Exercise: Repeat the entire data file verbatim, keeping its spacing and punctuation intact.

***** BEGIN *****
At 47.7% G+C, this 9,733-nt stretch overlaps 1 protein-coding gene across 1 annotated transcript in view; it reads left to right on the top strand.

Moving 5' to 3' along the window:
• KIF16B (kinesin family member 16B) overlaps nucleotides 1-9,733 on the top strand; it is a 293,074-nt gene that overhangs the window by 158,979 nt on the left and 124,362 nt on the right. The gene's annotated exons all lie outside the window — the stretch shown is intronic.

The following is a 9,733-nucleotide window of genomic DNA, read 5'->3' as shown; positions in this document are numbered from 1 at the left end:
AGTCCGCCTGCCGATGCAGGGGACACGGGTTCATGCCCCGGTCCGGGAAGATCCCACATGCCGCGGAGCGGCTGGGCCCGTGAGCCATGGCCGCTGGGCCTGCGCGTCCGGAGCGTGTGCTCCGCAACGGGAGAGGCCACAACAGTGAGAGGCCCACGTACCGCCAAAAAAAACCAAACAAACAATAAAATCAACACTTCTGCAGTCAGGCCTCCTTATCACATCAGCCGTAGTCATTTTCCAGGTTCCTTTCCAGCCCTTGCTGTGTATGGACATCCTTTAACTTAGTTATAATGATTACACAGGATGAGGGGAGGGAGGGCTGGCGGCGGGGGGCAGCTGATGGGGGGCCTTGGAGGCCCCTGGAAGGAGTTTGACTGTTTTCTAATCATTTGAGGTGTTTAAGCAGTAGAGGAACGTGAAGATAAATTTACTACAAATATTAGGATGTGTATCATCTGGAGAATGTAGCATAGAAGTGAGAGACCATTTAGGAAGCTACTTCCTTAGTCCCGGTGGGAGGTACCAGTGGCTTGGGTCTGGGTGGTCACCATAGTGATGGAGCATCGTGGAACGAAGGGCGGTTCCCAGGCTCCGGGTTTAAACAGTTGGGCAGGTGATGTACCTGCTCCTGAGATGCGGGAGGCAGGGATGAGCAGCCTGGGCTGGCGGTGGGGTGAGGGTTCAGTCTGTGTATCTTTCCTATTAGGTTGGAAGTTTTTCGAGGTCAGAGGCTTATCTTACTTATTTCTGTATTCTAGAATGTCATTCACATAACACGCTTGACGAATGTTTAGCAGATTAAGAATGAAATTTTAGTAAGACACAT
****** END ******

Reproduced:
At 47.7% G+C, this 9,733-nt stretch overlaps 1 protein-coding gene across 1 annotated transcript in view; it reads left to right on the top strand.

Moving 5' to 3' along the window:
• KIF16B (kinesin family member 16B) overlaps nucleotides 1-9,733 on the top strand; it is a 293,074-nt gene that overhangs the window by 158,979 nt on the left and 124,362 nt on the right. The gene's annotated exons all lie outside the window — the stretch shown is intronic.

The following is a 9,733-nucleotide window of genomic DNA, read 5'->3' as shown; positions in this document are numbered from 1 at the left end:
AGTCCGCCTGCCGATGCAGGGGACACGGGTTCATGCCCCGGTCCGGGAAGATCCCACATGCCGCGGAGCGGCTGGGCCCGTGAGCCATGGCCGCTGGGCCTGCGCGTCCGGAGCGTGTGCTCCGCAACGGGAGAGGCCACAACAGTGAGAGGCCCACGTACCGCCAAAAAAAACCAAACAAACAATAAAATCAACACTTCTGCAGTCAGGCCTCCTTATCACATCAGCCGTAGTCATTTTCCAGGTTCCTTTCCAGCCCTTGCTGTGTATGGACATCCTTTAACTTAGTTATAATGATTACACAGGATGAGGGGAGGGAGGGCTGGCGGCGGGGGGCAGCTGATGGGGGGCCTTGGAGGCCCCTGGAAGGAGTTTGACTGTTTTCTAATCATTTGAGGTGTTTAAGCAGTAGAGGAACGTGAAGATAAATTTACTACAAATATTAGGATGTGTATCATCTGGAGAATGTAGCATAGAAGTGAGAGACCATTTAGGAAGCTACTTCCTTAGTCCCGGTGGGAGGTACCAGTGGCTTGGGTCTGGGTGGTCACCATAGTGATGGAGCATCGTGGAACGAAGGGCGGTTCCCAGGCTCCGGGTTTAAACAGTTGGGCAGGTGATGTACCTGCTCCTGAGATGCGGGAGGCAGGGATGAGCAGCCTGGGCTGGCGGTGGGGTGAGGGTTCAGTCTGTGTATCTTTCCTATTAGGTTGGAAGTTTTTCGAGGTCAGAGGCTTATCTTACTTATTTCTGTATTCTAGAATGTCATTCACATAACACGCTTGACGAATGTTTAGCAGATTAAGAATGAAATTTTAGTAAGACACAT